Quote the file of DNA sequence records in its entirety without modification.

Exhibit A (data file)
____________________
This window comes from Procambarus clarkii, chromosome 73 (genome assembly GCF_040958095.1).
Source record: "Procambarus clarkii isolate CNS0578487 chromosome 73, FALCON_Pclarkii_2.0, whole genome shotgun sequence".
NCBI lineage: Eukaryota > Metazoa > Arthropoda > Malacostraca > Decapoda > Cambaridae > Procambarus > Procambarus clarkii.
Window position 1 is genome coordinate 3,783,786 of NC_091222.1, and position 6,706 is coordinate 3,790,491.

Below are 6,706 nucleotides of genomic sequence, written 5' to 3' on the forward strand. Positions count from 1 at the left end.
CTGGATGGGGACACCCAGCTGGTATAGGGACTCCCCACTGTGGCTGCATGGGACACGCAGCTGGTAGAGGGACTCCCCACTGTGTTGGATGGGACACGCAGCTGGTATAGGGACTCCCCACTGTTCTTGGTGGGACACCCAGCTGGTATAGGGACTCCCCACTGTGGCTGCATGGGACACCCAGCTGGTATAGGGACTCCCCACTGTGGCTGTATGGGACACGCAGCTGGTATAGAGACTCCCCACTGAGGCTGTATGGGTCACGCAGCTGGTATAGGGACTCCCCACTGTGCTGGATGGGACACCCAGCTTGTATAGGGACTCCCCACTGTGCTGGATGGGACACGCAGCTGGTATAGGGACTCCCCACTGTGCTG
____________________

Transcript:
This window comes from Procambarus clarkii, chromosome 73 (genome assembly GCF_040958095.1).
Source record: "Procambarus clarkii isolate CNS0578487 chromosome 73, FALCON_Pclarkii_2.0, whole genome shotgun sequence".
NCBI lineage: Eukaryota > Metazoa > Arthropoda > Malacostraca > Decapoda > Cambaridae > Procambarus > Procambarus clarkii.
Window position 1 is genome coordinate 3,783,786 of NC_091222.1, and position 6,706 is coordinate 3,790,491.

Below are 6,706 nucleotides of genomic sequence, written 5' to 3' on the forward strand. Positions count from 1 at the left end.
CTGGATGGGGACACCCAGCTGGTATAGGGACTCCCCACTGTGGCTGCATGGGACACGCAGCTGGTAGAGGGACTCCCCACTGTGTTGGATGGGACACGCAGCTGGTATAGGGACTCCCCACTGTTCTTGGTGGGACACCCAGCTGGTATAGGGACTCCCCACTGTGGCTGCATGGGACACCCAGCTGGTATAGGGACTCCCCACTGTGGCTGTATGGGACACGCAGCTGGTATAGAGACTCCCCACTGAGGCTGTATGGGTCACGCAGCTGGTATAGGGACTCCCCACTGTGCTGGATGGGACACCCAGCTTGTATAGGGACTCCCCACTGTGCTGGATGGGACACGCAGCTGGTATAGGGACTCCCCACTGTGCTG